A prominent member of the one percent has laid out his opinion on Bush-era tax cuts: It's time to get rid of them, and not just those for the rich either.
New York City Mayor and billionaire Michael Bloomberg told an audience at the left-leaning Center for American Progress that lawmakers should allow the George W. Bush-era tax cuts for the wealthiest Americans expire in 2012, first noted by ThinkProgress. He also said others need to do their part to close the federal deficit too.
After criticizing Republican leaders for not accepting the fact that "we have a serious revenue problem," Bloomberg, officially an Independent, introduced a proposal, saying that it could lead the U.S. to "a pro-growth deficit deal," according to a video posted on ThinkProgress.
Allowing the tax cuts to expire would mean huge savings for the country. Tax cuts for the wealthiest 5 percent of Americans alone cost the U.S. government $11.6 million every hour, according to the National Priorities Project.
"All of us should help carry the load, and there is actually a very straight forward and achievable way to do that," Bloomberg said. "Just allow the Bush tax cuts to expire at the end of 2012 -- not just for high income workers as the president has proposed, but for all tax brackets."
Bloomberg is the latest in a slew of super-rich Americans that have derided tax breaks for themselves. Berkshire Hathaway CEO Warren Buffett proposed in an August op-ed in The New York Times that lawmakers should tax the super rich at the same or higher rate as middle-class Americans. President Obama ultimately included the so-called "Buffett Rule" in his deficit cutting proposal in September.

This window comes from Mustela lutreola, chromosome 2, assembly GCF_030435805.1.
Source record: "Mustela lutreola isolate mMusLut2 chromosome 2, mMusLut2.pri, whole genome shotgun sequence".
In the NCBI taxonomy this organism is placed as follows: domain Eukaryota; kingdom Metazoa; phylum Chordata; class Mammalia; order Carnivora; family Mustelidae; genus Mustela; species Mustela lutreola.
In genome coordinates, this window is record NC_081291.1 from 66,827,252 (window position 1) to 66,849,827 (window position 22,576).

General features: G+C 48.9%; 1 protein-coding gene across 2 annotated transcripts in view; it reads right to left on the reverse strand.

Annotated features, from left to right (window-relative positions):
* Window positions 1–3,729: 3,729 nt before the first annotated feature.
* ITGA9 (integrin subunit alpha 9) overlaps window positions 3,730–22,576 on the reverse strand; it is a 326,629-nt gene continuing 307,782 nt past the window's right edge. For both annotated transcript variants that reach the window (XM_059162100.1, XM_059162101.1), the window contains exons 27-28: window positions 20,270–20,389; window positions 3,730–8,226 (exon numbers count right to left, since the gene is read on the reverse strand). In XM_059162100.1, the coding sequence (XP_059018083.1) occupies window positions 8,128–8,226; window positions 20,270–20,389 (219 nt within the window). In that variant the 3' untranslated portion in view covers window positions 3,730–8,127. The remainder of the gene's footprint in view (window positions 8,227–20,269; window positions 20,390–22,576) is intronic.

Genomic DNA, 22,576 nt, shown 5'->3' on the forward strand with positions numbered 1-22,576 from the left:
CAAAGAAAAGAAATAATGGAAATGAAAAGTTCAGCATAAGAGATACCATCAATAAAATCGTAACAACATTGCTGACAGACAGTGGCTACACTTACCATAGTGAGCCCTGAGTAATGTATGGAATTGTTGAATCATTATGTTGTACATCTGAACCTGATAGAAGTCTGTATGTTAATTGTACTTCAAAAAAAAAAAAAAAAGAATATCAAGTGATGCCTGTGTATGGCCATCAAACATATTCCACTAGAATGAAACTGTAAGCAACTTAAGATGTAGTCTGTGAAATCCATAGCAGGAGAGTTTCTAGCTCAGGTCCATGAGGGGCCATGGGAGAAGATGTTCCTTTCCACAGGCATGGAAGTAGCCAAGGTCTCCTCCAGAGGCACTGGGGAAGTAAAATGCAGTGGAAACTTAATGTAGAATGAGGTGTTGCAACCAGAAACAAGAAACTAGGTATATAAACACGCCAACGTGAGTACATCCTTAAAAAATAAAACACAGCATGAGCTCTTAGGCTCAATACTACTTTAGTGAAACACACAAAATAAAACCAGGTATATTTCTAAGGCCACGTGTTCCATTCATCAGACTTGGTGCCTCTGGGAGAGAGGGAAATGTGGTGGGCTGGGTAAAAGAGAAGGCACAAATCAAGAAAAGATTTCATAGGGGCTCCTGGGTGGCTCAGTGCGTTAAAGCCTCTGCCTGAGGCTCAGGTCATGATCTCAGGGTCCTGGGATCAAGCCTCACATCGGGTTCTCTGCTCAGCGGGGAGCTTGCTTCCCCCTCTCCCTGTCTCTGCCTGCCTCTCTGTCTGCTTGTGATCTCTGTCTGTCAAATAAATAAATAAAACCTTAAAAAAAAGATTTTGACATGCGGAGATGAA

Microsoft co-founder Bill Gates, another celebrity billionaire, told ABC News' This Week that he’s "generally in favor of the idea that the rich should pay somewhat more," in taxes than everyone else.
In addition, former Federal Reserve Chairman Alan Greenspan, said in an interview with CNBC last month that he supports allowing the Bush tax cuts to expire. Though Greenspan isn't a billionaire, he is a registered Republican.
Bloomberg's comments come as Republican presidential candidates tout their tax proposals and Democratic and Republican party leaders wrangle over the best way to curb the nation's budget deficit. Texas Governor Rick Perry announced last month that if elected president he would cut the corporate tax rate to 20 percent from its current 35 percent.
In addition, Perry would give all tax payers the option of paying a 20 percent flat tax, which would boost taxes on poor and middle-class Americans who opt into the plan.
Herman Cain, another Republican candidate for president, has said that if elected, he would enact a tax plan that would cap the corporate, sales and personal income taxes at 9 percent.